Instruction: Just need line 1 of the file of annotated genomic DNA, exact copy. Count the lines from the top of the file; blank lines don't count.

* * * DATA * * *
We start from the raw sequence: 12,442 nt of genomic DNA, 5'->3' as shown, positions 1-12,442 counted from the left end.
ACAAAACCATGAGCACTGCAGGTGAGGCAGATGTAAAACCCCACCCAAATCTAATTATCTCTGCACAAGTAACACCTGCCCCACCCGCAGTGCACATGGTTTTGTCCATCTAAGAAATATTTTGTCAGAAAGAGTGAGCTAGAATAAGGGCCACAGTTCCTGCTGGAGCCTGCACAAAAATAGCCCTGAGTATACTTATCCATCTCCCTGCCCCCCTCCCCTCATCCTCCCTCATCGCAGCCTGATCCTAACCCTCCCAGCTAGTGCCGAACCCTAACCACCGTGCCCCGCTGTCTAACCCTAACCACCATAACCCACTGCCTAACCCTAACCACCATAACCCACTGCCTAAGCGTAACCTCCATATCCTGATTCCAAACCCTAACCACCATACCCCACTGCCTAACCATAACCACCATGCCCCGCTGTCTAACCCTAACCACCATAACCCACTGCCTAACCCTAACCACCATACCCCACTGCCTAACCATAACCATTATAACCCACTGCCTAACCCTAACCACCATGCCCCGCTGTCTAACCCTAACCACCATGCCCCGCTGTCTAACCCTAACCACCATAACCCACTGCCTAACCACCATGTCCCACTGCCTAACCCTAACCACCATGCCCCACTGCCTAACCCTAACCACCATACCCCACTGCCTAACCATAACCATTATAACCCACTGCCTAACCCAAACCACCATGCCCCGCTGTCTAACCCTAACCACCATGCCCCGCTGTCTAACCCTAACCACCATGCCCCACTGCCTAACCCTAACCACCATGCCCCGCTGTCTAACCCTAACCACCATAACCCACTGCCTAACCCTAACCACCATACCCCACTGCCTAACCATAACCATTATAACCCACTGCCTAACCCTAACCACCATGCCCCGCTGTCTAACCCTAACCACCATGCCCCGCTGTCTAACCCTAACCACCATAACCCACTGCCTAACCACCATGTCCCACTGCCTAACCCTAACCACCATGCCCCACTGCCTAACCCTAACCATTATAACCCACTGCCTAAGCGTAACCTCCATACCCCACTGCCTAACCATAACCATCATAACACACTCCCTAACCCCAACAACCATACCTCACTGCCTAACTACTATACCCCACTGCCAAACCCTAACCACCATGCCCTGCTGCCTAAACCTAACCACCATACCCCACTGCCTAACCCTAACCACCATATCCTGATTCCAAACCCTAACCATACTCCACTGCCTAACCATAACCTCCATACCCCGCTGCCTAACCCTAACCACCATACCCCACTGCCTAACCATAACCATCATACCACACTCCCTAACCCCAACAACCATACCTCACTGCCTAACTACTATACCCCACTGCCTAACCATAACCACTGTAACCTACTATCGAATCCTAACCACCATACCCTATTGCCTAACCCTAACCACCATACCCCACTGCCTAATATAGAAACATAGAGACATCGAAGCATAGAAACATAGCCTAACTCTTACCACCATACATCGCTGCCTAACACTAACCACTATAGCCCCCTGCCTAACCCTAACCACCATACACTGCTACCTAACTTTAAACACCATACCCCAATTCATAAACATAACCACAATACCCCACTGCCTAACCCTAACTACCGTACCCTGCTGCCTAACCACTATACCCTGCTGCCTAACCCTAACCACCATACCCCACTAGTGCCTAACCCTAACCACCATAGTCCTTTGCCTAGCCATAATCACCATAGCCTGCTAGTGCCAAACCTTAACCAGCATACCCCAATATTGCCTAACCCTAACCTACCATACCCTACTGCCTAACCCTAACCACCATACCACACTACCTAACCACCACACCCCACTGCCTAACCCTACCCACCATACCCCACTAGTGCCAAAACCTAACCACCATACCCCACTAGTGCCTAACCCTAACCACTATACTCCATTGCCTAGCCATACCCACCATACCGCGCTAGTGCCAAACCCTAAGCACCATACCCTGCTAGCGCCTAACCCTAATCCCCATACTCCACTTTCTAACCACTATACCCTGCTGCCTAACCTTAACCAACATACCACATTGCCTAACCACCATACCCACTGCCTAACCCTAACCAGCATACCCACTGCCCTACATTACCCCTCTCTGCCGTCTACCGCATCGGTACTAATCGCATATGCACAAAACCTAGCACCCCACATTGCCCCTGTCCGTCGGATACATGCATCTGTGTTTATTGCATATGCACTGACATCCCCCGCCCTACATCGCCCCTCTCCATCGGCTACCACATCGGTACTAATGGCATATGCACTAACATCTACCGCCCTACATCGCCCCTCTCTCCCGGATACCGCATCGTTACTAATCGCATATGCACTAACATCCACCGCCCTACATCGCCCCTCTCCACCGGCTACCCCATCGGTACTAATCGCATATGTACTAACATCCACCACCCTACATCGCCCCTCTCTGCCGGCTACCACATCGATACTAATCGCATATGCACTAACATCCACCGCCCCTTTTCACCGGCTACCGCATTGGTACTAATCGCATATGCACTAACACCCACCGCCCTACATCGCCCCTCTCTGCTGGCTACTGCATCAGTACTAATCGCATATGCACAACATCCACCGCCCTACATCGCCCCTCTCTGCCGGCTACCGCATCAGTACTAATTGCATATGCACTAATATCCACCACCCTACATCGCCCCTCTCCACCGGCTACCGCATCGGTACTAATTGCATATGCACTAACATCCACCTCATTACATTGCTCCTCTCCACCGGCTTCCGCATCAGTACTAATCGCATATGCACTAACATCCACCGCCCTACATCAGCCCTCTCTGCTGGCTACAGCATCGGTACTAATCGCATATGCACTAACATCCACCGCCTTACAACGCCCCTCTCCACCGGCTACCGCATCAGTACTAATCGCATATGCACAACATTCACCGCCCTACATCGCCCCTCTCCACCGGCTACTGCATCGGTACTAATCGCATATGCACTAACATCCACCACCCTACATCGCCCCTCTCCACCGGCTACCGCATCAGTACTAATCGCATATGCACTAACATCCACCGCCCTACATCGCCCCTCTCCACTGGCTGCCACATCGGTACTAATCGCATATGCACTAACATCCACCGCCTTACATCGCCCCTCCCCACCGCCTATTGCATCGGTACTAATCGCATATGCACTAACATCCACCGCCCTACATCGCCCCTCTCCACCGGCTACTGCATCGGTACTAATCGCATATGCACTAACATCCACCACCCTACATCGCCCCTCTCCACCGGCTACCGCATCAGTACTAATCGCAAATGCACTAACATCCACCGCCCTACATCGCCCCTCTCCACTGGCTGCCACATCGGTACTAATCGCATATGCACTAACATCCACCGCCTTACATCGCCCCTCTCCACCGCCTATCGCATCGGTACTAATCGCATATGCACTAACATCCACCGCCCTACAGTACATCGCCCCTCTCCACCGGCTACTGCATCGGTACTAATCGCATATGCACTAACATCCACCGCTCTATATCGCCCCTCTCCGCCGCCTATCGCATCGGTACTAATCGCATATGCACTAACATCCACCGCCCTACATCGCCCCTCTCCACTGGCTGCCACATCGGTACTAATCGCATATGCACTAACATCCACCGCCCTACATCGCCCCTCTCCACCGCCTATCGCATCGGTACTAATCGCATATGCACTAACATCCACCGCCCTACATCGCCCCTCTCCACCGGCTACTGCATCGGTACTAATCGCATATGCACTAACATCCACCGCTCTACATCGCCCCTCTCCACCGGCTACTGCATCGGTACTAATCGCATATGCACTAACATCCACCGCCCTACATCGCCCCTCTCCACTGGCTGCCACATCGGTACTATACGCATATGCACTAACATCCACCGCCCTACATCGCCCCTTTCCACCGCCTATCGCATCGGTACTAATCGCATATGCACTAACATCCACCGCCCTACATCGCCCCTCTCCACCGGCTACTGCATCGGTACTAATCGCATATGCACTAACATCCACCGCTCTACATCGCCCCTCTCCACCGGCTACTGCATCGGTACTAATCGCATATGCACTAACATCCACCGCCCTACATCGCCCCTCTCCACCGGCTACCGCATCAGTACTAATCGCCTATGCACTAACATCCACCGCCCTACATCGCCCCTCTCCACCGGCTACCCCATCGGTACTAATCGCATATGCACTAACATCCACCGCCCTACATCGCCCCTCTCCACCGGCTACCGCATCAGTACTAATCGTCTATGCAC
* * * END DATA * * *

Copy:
We start from the raw sequence: 12,442 nt of genomic DNA, 5'->3' as shown, positions 1-12,442 counted from the left end.